What’s a prophet to do? Muhammad’s success is catching up to him. Everyone wants to watch him in order to imitate him. Everyone wants to watch him in order to criticize him. And that “everyone” is growing more and more as his mission draws converts, and his commands to emmigrate bring them close. His totalitarian reach is also catching up to him. Access to God means that everyone has a question for him. His centralized power makes him a target for challenge and usurpation. His increasing command of wealth and military are attracting pretenders.
And he has a growing number of pretty wives.
So what’s a prophet to do? Set up walls, screens, and veils. Ensure the privacy and exclusivity of Muhammad and Muhammad’s. This week we’re closing out this surah with the ayat that seek to protect Muhammad’s privacy primarily as concerns the outlets of his wives.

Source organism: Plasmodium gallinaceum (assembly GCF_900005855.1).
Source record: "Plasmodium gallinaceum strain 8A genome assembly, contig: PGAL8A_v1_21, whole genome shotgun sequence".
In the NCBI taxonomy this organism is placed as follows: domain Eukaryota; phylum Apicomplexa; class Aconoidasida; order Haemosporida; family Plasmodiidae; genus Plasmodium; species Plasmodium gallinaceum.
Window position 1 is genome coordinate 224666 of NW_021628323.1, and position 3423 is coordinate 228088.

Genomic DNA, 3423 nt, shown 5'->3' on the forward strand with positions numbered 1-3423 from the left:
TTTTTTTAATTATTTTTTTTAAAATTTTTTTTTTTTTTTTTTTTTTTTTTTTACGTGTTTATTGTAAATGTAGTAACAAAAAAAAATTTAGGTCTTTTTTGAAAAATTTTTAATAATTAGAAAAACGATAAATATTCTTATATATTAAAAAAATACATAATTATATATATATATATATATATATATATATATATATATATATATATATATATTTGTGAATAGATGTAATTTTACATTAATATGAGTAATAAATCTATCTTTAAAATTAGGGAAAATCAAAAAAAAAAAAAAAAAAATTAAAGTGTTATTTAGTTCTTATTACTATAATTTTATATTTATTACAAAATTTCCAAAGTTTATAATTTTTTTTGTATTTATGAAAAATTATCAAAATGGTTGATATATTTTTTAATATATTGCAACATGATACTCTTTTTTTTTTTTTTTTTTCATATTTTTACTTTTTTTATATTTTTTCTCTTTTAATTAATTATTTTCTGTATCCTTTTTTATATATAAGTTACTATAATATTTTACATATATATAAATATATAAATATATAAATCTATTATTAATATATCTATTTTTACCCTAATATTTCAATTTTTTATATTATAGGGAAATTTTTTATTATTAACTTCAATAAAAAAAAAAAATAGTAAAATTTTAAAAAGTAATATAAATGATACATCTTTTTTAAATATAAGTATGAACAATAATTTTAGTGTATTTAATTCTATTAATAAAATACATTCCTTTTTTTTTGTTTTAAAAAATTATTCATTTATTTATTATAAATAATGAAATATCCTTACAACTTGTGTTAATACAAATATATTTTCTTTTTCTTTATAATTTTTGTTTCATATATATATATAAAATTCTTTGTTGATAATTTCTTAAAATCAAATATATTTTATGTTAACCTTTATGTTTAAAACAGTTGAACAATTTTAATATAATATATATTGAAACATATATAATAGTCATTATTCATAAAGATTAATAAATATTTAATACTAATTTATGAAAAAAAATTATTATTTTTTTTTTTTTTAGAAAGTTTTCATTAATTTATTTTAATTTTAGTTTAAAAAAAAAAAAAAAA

This surah lowers a set of limits upon Muhammad’s wives, but before it does that it preps them for obedience. Muhammad is told to speak to the wives first in ayat 28-29. These two ayat read weirdly in English because they are connected together with the conjunction “but.” Approaching with Christian ears I first thought the message was supposed to be like in sentiment to Matt. 6:19-20, in which earthly treasure and heavenly treasure are positioned in conflict with each other and are thus contrasted with the conjunction “but.” Here in these ayat the goals of gaining earthly wealth and eternal wealth aren’t in conflict, and moreover the methods to gaining them (going after Muhammad) aren’t in opposition either, so why are they connected with the contrastive “but”? Well, in these ayat it is the desire –not the object or method– being contrasted. The ayat are asking, “is Muhammad part of your means to an end? Or is Muhammad part of your means and your end?” Merely the former will gain merely earthly success, but adding the latter will also add eternal success. After speaking through Muhammad, God then addresses the wives in second person. He tells them that, as Muhammad’s wives, their lives are a round of Daily Double on Jeopardy. Every act of theirs gets twice the reward or twice the punishment as earned by other people. Their obedience entails higher stakes.